Tuesday, August 12, 2014

Miliband’s weak and belated plea on Gaza

 LABOUR leader Ed Miliband last week condemned David Cameron’s “silence” on the genocidal onslaught by Israel on the people of Gaza, which has been continuing now for a month.
Miliband said that Cameron’s “silence” on the issue was “inexplicable” and called on the Prime Minister to publicly oppose the deaths of “hundreds of innocent Palestinians”, which he said was “wrong and unjustifiable”.
Cameron’s response was to accuse Miliband of “undermining attempts at peace negotiations”. As the carnage raged, Cameron told Israeli Prime Minister Benjamin Netanyahu he had his "strong support" for Israel's right to take "proportionate action" to defend itself.
Earlier this year Miliband visited Israel and was shown sites where Hamas rockets have landed in the past.
Appearing on LBC radio last weekend, Miliband said: "If I was David Cameron... I would be spending my time on doing everything I can to put pressure on both sides to have that ceasefire that is required.
"I think he is in the wrong place on this, because I agree with him about Hamas – Hamas is a terrible and disgusting organisation – but I think he should have said from the outset that this incursion by Israel into Gaza was not going to solve the problem."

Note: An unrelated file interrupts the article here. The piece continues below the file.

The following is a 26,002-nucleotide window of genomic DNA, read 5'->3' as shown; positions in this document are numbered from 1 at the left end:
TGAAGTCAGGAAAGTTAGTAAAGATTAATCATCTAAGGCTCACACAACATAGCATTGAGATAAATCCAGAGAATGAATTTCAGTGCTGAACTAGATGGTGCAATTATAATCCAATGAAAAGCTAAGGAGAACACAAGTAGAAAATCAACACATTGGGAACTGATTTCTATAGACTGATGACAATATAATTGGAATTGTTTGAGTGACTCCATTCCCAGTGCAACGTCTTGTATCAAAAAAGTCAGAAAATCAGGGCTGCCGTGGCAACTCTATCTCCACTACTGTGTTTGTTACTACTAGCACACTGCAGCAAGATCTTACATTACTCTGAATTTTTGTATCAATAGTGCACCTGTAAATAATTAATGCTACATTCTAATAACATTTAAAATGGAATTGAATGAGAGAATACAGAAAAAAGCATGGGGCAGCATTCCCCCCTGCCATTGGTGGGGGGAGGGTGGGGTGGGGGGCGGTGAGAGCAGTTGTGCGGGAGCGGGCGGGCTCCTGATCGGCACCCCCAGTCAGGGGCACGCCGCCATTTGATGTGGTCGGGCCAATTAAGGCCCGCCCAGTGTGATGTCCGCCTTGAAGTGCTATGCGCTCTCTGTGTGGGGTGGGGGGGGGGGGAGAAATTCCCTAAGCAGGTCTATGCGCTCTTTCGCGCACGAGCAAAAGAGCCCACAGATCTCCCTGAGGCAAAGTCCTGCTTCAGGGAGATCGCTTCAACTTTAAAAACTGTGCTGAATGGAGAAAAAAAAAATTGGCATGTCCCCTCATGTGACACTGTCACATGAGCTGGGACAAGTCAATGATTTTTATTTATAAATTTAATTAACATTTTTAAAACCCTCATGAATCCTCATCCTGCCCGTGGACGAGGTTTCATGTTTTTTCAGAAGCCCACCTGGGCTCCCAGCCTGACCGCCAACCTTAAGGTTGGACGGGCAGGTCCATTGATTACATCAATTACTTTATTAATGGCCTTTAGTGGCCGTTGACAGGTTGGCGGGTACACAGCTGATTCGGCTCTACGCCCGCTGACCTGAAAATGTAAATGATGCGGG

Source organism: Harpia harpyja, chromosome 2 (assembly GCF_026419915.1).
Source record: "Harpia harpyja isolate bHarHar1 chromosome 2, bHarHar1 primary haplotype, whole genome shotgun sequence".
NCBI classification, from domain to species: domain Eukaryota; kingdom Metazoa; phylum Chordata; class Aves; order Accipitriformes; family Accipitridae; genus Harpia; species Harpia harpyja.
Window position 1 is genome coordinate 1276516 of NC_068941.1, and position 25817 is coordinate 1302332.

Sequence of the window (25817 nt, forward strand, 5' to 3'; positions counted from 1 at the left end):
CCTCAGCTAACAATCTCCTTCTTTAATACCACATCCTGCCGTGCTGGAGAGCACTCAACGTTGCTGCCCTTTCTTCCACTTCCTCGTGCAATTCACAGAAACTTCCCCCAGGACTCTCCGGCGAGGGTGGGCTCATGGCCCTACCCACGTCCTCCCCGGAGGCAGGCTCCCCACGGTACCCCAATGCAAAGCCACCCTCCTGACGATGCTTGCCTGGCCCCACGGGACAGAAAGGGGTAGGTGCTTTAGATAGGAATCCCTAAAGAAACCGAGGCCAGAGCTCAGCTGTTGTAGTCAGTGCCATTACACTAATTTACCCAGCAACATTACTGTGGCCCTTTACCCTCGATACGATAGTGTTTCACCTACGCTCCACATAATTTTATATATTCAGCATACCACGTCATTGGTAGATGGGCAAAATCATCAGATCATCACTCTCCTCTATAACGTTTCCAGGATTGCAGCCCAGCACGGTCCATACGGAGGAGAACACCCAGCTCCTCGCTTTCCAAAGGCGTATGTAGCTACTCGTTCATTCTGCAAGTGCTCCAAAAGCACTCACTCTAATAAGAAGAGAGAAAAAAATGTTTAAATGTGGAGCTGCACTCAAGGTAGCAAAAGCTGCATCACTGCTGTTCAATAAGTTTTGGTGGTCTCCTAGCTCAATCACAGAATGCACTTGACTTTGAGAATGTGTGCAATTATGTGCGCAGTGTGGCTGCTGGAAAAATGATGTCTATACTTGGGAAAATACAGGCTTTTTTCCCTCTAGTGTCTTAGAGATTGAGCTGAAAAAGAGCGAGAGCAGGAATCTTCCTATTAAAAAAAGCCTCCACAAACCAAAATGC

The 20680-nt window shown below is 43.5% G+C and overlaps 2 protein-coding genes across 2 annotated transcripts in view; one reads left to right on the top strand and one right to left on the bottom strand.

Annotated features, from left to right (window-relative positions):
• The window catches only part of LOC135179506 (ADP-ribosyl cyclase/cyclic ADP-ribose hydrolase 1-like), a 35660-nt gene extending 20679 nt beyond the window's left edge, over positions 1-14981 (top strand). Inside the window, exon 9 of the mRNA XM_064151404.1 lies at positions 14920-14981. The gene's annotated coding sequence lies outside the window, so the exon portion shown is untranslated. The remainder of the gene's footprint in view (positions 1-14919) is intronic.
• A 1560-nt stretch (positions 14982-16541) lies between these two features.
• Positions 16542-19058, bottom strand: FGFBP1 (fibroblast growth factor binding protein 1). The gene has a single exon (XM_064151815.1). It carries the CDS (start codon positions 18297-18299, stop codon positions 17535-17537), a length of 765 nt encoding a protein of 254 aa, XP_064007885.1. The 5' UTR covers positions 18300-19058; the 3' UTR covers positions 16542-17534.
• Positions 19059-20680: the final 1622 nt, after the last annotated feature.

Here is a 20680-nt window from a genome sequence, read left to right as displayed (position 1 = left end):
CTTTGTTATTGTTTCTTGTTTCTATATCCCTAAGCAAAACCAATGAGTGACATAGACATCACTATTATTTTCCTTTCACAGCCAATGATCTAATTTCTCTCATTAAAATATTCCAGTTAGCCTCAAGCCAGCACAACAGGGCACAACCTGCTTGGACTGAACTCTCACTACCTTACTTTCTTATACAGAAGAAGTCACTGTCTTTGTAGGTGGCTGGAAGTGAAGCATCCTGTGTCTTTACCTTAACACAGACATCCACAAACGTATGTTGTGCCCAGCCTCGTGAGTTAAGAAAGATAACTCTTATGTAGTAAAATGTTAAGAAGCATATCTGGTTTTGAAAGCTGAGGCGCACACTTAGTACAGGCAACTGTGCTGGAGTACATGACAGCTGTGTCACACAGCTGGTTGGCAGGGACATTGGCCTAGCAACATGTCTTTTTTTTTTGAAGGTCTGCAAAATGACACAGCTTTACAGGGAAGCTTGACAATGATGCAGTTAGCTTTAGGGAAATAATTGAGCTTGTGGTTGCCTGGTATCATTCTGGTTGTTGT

So there is little hope for justice for the Palestinians from either the Tory of Labour leadership.
But clearly the stance of both is being affected by the massive and rising level of protests throughout the country and the world at the continuing massacre.
Last Friday 1st August saw another massive demonstration outside London’s Israeli embassy and on Saturday 2nd August pro-Palestinian demonstrators occupied the BBC in Bristol for its biased reporting of the ongoing massacre.
Campaigners occupied the lawn outside BBC Bristol over its Gaza reporting.
"Seems likely to be the only time an occupation is commented on,” said comedian Mark Thomas.
“If BBC coverage of Israel’s systematic destruction of lives wasn’t sufficient to make people hot under the collar, the corporation’s justification of its role should do so,” said a spokesperson.
“Our role is to explain what is happening and why and we endeavour to reflect a range of voices amid deeply held views.
“If that’s what it’s supposed to do, the BBC is failing its own criteria. At no time do its correspondents explain that the Palestinians are a people under military occupation and that Israel is pursuing a relentless colonisation of the West Bank, which, under the 1993 Oslo accords, is supposed to be the site of an independent Palestinian state.
“Israeli occupation forces should have evacuated the land they conquered in 1967 so a Palestinian Authority could be established and a permanent settlement finalised.
One reason alone stymied that agreement — Tel Aviv’s refusal to end its occupation of the West Bank, preferring instead to construct Jews-only settlements and infrastructure.”

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